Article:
Man Booker International: Africa loses out

2015-05-20 12:43

Cape Town - Despite being a landmark year for African writers, with four being nominated – including South Africa’s Marlene van Niekerk – the Man Booker International Prize was awarded to László Krasznahorkai.

The Hungarian writer, lauded as the modern-day Franz Kafka, received the prize at the official ceremony in London last night.

The prize is open to all works in English, or works which are translatable into English, and differs from the Man Booker Prize in that it recognises a body of work, rather than a single text.

This year, Krasznahorkai walked away with gold, and the whopping R716 000 that came with the honour of being the international laureate for 2015.

Surrounded by the other finalists, the panel of judges and audience, Krasznahorkai said he was “delighted” by the honour, and owed much of his inspiration to his literary hero, Kafka himself.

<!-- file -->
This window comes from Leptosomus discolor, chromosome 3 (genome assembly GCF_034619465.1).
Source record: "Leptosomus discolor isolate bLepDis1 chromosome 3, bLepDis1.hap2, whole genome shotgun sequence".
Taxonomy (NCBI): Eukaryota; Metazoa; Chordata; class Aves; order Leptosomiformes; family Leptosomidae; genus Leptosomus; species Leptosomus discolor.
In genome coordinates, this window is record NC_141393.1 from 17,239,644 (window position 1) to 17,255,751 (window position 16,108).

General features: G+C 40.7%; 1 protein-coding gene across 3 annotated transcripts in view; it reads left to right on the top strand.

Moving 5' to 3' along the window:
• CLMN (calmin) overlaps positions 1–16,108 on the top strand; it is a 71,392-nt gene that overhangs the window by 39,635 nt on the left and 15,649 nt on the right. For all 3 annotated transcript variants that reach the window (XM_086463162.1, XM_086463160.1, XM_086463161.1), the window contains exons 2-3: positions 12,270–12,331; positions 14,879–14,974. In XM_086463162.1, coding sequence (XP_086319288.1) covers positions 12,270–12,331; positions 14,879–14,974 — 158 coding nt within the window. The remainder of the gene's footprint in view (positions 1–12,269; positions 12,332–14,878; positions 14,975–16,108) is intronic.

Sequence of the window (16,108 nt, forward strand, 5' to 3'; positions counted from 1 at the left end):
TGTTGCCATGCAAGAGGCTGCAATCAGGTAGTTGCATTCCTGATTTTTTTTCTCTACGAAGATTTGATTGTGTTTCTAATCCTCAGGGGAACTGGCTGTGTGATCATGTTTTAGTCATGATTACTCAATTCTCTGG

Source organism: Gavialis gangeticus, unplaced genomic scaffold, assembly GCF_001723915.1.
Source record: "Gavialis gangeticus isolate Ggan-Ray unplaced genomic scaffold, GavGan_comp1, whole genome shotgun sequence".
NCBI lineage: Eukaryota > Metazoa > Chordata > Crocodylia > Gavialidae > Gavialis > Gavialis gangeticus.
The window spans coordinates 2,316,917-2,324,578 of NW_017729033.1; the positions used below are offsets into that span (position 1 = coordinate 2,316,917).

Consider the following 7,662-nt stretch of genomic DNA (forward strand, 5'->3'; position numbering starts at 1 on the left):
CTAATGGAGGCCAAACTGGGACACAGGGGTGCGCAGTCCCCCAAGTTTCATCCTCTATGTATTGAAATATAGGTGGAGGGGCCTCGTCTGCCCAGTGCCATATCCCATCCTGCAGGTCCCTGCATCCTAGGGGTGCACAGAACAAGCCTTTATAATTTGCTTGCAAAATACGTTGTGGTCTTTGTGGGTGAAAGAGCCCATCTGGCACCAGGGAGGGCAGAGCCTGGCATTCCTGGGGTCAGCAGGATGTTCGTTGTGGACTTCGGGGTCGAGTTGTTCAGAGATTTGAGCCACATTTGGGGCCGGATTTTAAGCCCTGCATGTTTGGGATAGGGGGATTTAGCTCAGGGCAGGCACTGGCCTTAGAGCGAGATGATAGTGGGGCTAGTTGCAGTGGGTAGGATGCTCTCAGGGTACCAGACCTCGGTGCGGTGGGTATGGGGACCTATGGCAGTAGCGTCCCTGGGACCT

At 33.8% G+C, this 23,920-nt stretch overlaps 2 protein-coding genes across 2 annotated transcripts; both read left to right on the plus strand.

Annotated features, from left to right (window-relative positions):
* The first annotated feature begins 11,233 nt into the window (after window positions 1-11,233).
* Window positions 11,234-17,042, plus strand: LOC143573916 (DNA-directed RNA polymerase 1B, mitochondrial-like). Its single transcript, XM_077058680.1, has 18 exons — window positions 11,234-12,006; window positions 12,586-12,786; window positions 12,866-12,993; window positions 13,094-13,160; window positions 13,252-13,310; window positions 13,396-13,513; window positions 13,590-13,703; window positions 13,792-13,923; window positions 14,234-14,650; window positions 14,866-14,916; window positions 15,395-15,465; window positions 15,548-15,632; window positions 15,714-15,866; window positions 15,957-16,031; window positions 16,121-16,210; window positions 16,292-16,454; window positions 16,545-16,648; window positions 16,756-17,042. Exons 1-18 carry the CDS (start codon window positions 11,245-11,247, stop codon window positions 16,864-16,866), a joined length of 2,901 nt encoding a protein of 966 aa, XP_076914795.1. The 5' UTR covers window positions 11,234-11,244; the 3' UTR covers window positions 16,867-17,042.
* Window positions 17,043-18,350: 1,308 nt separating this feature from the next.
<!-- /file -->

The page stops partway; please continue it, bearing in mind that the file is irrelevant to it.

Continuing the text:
Before the winner was announced, each of the finalists was recognised, and Van Niekerk was hailed as the “author of two immense masterpieces” by the speaker, Edwin Frank.

At the time of the nomination announcement, Van Niekerk described being nominated as a surprise and a “huge privilege”.

Fellow finalist Alain Mabanckou took to Twitter to congratulate Krasznahorkai, posting a picture of them together.

As of this year, Chinua Achebe remained the only African recipient of the Man Booker International, having been nominated twice, and winning once in 2007. At the time, judge Nadine Gordimer called him the “father of African literature”.

This year, the Man Booker International Prize organisers were praised for their choice of writers from all over the globe, and for recognising more authors from Africa. publishes all comments posted on articles provided that they adhere to our Comments Policy. Should you wish to report a comment for editorial review, please do so by clicking the 'Report Comment' button to the right of each comment.

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